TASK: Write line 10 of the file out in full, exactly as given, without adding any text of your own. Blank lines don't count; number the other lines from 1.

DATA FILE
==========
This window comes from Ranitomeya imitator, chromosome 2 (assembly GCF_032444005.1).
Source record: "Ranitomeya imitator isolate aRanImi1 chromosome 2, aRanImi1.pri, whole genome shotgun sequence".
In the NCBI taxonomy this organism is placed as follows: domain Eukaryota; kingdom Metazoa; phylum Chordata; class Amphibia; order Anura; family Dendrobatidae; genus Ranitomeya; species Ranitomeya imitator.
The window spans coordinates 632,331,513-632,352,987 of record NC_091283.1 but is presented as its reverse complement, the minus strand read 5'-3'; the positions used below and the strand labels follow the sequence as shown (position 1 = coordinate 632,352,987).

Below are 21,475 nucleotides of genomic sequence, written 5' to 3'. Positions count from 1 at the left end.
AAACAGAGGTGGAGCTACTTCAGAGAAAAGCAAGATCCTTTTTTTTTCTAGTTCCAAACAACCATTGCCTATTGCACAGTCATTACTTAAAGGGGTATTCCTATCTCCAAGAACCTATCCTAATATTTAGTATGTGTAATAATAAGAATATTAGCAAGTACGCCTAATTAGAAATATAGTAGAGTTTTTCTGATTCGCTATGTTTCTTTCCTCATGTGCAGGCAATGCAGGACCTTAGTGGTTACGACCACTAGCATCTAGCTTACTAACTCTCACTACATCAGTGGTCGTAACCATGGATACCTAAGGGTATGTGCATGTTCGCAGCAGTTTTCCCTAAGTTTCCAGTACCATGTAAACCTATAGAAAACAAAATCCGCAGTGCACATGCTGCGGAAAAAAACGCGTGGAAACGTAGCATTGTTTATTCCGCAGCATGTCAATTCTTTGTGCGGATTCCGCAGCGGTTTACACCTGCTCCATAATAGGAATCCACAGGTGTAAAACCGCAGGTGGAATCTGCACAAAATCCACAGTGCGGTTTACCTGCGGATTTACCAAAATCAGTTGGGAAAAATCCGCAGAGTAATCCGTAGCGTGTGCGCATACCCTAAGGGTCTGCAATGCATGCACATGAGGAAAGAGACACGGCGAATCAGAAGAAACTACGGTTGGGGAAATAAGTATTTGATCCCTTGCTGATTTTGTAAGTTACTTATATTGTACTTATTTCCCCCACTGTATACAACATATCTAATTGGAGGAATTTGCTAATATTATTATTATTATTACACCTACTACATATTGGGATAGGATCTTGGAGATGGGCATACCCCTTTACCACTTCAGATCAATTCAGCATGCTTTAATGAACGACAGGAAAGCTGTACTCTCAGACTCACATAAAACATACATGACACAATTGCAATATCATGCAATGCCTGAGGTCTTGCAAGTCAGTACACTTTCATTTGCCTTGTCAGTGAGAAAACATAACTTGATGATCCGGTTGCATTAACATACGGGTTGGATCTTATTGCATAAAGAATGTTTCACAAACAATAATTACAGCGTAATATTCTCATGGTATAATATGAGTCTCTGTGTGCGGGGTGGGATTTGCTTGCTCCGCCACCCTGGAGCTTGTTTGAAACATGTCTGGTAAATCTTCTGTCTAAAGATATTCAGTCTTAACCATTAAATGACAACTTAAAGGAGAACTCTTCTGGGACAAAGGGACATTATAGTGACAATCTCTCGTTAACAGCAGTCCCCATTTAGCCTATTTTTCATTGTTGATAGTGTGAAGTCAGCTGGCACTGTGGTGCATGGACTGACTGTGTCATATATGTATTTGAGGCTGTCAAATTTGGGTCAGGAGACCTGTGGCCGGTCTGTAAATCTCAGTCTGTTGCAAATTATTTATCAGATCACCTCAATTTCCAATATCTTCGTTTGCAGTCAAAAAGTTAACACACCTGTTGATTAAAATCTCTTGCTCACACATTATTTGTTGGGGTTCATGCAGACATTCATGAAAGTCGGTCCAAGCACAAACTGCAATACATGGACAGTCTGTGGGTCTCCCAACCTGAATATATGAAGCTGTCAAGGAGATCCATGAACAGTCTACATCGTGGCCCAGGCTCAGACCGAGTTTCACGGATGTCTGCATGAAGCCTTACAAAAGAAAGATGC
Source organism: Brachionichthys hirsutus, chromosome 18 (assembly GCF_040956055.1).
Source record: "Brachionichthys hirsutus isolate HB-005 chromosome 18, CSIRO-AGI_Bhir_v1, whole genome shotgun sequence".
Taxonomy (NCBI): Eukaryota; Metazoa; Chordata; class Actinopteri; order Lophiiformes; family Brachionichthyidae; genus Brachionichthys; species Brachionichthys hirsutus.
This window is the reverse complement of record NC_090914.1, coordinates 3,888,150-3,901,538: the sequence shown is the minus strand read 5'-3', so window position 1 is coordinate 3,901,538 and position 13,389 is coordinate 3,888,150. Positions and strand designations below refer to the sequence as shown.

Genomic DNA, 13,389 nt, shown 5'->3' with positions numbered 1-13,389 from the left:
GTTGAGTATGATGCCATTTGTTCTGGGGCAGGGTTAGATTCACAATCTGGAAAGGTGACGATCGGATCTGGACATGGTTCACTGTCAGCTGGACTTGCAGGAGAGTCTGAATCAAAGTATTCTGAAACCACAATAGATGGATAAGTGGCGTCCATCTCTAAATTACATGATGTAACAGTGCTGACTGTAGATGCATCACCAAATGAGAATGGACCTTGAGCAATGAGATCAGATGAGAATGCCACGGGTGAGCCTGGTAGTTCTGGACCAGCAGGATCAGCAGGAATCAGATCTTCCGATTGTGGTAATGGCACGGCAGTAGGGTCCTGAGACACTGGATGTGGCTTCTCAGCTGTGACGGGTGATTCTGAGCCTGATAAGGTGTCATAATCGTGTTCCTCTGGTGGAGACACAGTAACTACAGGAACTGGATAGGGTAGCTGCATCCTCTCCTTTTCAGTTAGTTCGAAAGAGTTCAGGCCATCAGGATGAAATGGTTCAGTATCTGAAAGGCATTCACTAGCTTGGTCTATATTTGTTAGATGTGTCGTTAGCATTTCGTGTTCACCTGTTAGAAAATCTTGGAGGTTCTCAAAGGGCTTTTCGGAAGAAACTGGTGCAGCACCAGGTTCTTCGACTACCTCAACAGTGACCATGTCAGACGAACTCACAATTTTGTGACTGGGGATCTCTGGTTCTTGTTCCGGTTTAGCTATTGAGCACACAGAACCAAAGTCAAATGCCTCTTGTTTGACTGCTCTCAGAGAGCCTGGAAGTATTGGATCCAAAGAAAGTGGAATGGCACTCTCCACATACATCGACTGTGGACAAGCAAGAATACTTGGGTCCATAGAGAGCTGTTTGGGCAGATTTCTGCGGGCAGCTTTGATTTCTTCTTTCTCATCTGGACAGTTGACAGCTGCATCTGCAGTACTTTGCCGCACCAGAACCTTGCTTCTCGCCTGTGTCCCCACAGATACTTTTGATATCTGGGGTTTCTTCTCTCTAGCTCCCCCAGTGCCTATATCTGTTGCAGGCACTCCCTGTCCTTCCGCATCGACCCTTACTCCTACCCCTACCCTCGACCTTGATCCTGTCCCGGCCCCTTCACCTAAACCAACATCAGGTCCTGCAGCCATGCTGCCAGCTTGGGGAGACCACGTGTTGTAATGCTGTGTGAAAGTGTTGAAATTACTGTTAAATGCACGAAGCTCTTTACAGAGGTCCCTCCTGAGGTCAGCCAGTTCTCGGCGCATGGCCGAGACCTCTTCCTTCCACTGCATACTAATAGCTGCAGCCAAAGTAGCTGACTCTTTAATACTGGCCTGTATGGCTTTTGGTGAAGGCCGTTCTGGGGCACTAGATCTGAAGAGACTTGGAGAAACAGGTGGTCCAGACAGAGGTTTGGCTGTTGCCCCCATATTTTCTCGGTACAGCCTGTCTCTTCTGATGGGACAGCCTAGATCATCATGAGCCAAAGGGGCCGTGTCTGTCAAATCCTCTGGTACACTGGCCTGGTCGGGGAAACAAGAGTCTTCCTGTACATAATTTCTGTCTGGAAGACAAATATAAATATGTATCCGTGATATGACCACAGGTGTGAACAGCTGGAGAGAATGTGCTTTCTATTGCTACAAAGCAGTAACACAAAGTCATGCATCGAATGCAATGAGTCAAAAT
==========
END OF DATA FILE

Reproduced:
This window is the reverse complement of record NC_090914.1, coordinates 3,888,150-3,901,538: the sequence shown is the minus strand read 5'-3', so window position 1 is coordinate 3,901,538 and position 13,389 is coordinate 3,888,150. Positions and strand designations below refer to the sequence as shown.